Archive for the ‘NHL Injuries’ Category

Just when you thought draft photos couldn't get any worse, this happened.

 

Rangers’ development camp didn’t go as planned for prospect Dylan McIlrath, as he suffered an injury that’s on the OH CRAP end of the hurt spectrum. It’s one of those things that results in horrified facial expressions and a cold sweat in people who’ve experienced it. It doesn’t sound like much, but it’s an unforgettable and truly disgusting experience. What Dylan McIlrath did was dislocate his kneecap.

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Pavel Bure in 1998 (in a jersey I somehow forgot existed)

 

Pavel Bure spent twelve years in the NHL with three different teams. Along the way he earned the Calder Trophy, the Rocket Richard (twice), and finally this week election to the Hockey Hall of Fame. Bure holds a place on most “what-if” lists – what would a post-lockout Bure have accomplished? Would an already impressive career have been flat-out ridiculous? Thanks to two ACL reconstructions and a torn meniscus, the what-ifs will stay what-ifs. Canucks (and Panthers and Rangers) fans may want to spare their own feelings and turn away as I break down the knee injuries that stopped Bure in his (very speedy) tracks.

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Anton Volchenkov plots his revenge

 

When Anton Volchenkov’s face met the business end of Mike Richards’ stick in game 5 of the Stanley Cup finals, everyone recoiled in horror anticipating the damage that had surely been done. Everyone except fans of the Ottawa Senators. Ottawa had come to know and love Volchenkov in his ten years with the organization for huge hits and blocking shots (generally with his face). Imagine the horror that swept the Ottawa Valley when it became apparent that Volchenkov was not only hurt, he was actually bleeding – something previously assumed to be impossible.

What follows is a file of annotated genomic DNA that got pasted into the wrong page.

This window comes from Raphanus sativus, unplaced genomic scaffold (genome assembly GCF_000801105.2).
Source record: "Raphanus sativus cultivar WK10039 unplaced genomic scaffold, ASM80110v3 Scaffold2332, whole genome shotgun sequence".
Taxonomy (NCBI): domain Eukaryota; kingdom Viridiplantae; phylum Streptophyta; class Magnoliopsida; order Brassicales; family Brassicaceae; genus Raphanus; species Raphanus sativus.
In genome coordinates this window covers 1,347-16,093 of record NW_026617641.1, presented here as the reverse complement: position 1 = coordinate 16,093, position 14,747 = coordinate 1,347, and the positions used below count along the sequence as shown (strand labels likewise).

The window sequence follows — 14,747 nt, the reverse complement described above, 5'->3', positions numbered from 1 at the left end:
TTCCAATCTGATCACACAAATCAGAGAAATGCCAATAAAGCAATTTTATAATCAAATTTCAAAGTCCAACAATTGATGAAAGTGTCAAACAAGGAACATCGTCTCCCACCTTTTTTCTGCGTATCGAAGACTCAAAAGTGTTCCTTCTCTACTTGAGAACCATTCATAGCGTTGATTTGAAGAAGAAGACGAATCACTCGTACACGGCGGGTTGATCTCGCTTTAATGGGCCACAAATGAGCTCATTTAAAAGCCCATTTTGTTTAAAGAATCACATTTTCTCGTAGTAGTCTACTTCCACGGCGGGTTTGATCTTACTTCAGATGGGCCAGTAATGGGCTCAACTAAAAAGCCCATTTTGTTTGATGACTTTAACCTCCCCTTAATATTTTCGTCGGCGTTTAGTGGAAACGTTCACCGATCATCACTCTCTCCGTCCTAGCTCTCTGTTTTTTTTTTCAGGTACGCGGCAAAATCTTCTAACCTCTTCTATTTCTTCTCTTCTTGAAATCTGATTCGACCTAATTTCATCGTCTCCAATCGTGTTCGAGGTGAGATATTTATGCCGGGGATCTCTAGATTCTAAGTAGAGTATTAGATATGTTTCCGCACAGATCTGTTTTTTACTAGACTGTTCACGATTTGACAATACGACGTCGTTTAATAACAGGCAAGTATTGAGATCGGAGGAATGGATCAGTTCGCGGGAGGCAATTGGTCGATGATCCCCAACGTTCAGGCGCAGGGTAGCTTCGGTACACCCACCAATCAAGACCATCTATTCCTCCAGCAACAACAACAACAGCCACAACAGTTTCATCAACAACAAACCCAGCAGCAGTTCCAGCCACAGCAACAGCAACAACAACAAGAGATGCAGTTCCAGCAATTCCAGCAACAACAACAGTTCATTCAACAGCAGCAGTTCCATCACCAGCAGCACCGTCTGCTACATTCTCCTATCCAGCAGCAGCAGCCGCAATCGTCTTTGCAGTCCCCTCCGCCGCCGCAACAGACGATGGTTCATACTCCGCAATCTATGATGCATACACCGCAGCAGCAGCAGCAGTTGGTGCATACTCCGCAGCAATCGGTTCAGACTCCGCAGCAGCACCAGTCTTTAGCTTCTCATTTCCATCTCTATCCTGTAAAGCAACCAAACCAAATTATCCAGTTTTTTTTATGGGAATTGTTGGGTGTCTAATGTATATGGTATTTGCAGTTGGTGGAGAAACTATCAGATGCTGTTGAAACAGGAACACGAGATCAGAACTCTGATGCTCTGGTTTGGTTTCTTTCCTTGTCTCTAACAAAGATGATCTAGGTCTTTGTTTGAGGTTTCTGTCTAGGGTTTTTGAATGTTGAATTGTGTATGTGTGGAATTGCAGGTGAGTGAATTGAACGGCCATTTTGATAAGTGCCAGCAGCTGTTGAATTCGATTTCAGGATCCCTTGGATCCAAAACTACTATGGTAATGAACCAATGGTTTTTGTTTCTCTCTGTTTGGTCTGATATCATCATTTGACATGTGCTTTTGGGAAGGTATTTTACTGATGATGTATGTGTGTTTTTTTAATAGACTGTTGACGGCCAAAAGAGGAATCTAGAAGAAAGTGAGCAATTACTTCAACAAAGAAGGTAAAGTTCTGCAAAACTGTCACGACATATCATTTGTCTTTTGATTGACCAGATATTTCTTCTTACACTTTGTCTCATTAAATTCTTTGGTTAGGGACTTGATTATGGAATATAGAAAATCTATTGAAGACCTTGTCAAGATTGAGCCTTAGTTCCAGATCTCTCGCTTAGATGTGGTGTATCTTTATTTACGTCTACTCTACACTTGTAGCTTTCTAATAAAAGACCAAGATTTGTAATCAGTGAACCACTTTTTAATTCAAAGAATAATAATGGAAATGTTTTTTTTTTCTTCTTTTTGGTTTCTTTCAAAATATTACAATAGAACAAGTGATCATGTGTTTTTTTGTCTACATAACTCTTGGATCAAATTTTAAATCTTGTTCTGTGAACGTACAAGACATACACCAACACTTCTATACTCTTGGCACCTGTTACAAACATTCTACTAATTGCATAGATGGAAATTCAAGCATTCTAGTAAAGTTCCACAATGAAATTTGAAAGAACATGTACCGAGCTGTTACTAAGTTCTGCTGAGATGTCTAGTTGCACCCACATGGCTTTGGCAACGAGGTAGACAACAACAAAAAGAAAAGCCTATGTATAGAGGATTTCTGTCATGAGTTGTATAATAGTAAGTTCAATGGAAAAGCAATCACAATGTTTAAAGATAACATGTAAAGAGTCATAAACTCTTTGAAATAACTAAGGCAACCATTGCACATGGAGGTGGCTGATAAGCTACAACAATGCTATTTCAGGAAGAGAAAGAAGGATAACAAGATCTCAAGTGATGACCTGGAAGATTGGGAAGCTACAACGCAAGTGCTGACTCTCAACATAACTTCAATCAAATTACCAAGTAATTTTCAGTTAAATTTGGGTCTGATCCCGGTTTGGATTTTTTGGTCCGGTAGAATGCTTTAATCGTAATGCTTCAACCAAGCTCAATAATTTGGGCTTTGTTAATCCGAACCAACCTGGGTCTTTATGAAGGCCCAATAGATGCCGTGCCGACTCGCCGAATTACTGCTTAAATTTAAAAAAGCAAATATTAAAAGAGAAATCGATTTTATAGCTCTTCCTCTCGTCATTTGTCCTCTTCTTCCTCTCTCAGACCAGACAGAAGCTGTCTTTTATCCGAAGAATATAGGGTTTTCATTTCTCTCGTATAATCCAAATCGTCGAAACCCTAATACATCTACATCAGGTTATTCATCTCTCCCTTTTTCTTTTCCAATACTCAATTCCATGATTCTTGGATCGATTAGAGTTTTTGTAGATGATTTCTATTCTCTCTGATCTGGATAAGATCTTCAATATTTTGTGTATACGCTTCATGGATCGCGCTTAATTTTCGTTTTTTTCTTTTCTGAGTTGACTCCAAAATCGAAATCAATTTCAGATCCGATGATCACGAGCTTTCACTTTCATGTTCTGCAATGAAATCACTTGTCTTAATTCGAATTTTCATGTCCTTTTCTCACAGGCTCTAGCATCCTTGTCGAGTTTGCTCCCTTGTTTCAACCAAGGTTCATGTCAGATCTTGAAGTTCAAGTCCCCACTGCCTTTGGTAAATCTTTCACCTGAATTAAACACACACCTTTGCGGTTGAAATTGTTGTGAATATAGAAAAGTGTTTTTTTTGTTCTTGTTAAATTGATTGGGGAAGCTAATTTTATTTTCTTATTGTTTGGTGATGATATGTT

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Last year John Branch of the New York Times wrote a three-part article entitled “Punched out: The life and death of a hockey enforcer”. The article opened eyes to the physical and mental toll the enforcer role could take. Off the ice Derek Boogaard wasn’t just an affable giant who protected his teammates and raised money to send kids to hockey camp. He struggled with the pain of injuries he’d been accumulating since he was a kid, and he handled that pain with massive doses of narcotics.

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Dion Phaneuf delivers the hit that finished Michael Sauer's season.

 

The Sauer family can’t stay away from sports. Two brothers in the NHL, one retired from the AHL/ECHL, one retired from the NFL, a sister who played college basketball, and another who played soccer. The Sauer family also can’t stay uninjured, with a few of those careers ended by injuries, and the remaining two NHL careers in the balance thanks to concussions.

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It’s awfully hard to write about NHL injuries where there aren’t any. Somehow this year’s playoff season has been fairly uneventful, leading to me staring at my computer for at least an hour willing it to come up with something to write about (it didn’t, but the good news is there’s still funny cat videos on YouTube). Silly me, I completely forgot that when there’s nothing going on and almost everyone is healthy, you can always count on Ryan Kesler to have some body part falling off. This time it’s his shoulder, and for those of you who are keeping track, 75% of Kesler’s limbs have now been repaired.

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Ilya Kovalchuk: The man who finally made me write about the groin.

 

When the Devils announced Ilya Kovalchuk would be missing game 2 in the Devils-Flyers series with a lower body injury, it became clear that the time for an all-groin post was finally upon us. Kovalchuk’s injury was initially rumoured to be a groin pull, and so what better opportunity to explore that magical, mysterious world, and to attempt to keep the inappropriate jokes to a minimum.

No promises though.

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